Access to the full content is only available to members of institutions that have purchased access. If you belong to such an institution, please log in or find out more about how to order.




Merleau-Ponty, Maurice (1908–61)

DOI: 10.4324/9780415249126-DD045-2
Version: v2,  Published online: 2017
Retrieved July 13, 2024, from

Article Summary

Maurice Merleau-Ponty (1908–61) was a key figure in twentieth-century French philosophy and one of the principal proponents of existential phenomenology. Through his subtle and wide-ranging descriptions of lived and embodied experience, particularly in his major text Phenomenology of Perception (1945), Merleau-Ponty made significant contributions on a variety of topics, including behaviour, perception, habit acquisition, language, expression, history and politics. His broader interests in the philosophical consequences of these descriptions led him to address many classical philosophical problems (for example, freedom, temporality, the relation of the soul and body, ontology, etc.). Perhaps his most lasting contribution was in directing philosophical inquiry to the role of the lived body in the operative structures of meaning across all human experience. This aspect of his work has been a starting point for contemporary studies of embodiment in both philosophy and other disciplines, from new approaches in cognitive science to phenomenological contributions in performance studies, gender studies and applied sciences. Merleau-Ponty’s interests evolved throughout his career, leading to a greater engagement with structuralism in the early 1950s and to a more explicit attempt to answer ontological questions about nature and philosophical methodology in the late 1950s. At the time of his death in 1961, Merleau-Ponty was developing a phenomenological ontology in a manuscript that was published posthumously as The Visible and the Invisible (1964). He argued that human experience is marked by a certain reversibility in that we are at once subjects and objects, touching and touched, seeing and seen. Our bodies are both of the world and open to the world; we are a node or a moment in the flesh of the world. For Merleau-Ponty, in this unfinished ontological project the notion of ‘flesh’ appears to name an ontological principle or element by which a folding back occurs via a self-reflexive experience and thus the spacing takes place where experience and being can appear.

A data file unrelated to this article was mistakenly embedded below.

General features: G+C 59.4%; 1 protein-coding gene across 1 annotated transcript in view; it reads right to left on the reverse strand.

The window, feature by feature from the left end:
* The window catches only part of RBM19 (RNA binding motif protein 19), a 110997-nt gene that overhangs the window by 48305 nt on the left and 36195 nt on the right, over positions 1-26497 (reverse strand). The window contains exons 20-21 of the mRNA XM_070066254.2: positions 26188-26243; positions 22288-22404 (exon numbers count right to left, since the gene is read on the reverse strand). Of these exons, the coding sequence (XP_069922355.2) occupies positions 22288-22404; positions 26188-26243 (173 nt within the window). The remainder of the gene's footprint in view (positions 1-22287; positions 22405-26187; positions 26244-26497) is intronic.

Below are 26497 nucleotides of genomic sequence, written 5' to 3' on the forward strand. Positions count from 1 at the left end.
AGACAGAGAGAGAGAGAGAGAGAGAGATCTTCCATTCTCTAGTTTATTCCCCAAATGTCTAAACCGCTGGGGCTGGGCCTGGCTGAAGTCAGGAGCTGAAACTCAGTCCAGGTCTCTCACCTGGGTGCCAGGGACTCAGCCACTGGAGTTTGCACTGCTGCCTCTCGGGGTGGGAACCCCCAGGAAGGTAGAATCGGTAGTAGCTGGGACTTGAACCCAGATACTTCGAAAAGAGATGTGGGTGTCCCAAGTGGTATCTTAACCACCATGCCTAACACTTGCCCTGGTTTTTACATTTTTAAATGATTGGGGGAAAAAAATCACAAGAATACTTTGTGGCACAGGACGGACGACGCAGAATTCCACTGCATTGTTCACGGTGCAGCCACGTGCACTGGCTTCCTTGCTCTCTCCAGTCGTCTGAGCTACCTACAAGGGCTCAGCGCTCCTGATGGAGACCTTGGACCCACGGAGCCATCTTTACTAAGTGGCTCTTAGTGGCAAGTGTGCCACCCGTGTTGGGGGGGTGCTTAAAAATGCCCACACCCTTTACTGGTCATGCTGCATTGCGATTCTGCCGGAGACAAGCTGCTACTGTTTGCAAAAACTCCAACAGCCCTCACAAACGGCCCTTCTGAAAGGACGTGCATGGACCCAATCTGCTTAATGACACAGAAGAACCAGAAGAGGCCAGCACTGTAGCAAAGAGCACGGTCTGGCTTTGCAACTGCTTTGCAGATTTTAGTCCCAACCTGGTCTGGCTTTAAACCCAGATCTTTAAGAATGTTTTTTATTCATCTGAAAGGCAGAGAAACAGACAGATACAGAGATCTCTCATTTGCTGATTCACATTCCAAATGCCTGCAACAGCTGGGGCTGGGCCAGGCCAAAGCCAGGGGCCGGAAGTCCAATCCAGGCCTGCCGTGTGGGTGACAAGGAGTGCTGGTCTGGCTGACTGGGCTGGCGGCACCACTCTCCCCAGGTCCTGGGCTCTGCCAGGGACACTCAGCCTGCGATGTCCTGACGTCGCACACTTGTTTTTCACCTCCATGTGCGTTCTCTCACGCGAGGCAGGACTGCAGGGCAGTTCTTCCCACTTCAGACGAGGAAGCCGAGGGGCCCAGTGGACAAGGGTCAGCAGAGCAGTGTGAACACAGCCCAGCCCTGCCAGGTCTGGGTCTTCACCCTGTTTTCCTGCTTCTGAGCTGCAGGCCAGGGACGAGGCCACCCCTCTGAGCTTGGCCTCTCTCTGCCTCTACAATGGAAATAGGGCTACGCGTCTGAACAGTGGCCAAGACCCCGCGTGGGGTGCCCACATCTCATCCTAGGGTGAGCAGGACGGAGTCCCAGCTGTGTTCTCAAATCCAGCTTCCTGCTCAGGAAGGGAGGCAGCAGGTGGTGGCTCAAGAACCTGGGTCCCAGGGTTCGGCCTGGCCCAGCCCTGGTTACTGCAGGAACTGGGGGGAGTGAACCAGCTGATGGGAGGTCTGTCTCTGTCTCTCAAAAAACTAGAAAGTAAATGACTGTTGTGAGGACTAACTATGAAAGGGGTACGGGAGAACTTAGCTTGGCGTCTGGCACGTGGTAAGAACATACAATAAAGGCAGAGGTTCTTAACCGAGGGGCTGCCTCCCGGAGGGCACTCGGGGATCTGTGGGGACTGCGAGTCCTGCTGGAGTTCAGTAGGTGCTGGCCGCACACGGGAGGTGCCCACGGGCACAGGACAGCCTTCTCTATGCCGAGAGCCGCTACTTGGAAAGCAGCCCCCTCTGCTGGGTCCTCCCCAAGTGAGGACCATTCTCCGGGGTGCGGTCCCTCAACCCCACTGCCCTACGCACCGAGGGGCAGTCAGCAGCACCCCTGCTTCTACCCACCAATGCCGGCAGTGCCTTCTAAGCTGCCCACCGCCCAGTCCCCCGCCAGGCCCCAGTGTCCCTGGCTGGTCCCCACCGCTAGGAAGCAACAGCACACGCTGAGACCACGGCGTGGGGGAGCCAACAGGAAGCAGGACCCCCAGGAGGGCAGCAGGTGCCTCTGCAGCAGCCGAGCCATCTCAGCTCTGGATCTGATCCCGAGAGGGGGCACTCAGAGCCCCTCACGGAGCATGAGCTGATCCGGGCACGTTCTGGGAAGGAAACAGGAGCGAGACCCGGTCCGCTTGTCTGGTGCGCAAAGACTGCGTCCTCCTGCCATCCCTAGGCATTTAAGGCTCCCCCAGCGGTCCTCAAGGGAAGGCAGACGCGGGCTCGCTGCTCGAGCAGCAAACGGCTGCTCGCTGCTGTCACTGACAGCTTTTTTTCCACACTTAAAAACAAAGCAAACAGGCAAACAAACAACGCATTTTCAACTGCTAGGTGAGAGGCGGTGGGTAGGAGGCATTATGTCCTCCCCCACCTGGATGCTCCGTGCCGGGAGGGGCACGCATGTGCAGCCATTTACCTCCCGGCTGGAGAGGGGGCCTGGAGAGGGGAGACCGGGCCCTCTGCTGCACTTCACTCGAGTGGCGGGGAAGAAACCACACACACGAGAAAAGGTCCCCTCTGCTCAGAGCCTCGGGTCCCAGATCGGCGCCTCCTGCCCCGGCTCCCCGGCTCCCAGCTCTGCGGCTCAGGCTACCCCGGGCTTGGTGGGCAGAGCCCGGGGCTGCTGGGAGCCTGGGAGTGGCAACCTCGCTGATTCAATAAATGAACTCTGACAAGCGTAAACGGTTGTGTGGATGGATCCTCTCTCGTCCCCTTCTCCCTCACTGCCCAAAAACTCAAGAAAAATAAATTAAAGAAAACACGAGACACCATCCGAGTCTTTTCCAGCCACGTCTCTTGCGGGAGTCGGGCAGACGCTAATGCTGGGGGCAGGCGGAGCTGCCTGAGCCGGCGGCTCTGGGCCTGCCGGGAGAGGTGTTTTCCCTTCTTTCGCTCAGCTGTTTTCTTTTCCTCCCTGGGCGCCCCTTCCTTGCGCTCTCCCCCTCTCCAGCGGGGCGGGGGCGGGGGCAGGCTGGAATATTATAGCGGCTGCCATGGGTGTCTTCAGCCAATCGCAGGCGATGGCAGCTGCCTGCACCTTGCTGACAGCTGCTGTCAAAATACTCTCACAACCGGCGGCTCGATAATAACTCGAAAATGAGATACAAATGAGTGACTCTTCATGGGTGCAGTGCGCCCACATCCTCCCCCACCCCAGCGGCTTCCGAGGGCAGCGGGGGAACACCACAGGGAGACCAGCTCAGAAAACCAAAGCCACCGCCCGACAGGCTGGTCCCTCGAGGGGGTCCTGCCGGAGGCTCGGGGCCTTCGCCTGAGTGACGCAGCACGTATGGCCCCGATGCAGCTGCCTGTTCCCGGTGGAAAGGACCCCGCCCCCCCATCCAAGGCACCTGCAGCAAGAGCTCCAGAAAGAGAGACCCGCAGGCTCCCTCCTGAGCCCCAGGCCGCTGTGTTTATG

Citing this article:
Landes, Donald A.. Merleau-Ponty, Maurice (1908–61), 2017, doi:10.4324/9780415249126-DD045-2. Routledge Encyclopedia of Philosophy, Taylor and Francis,
Copyright © 1998-2024 Routledge.

Related Articles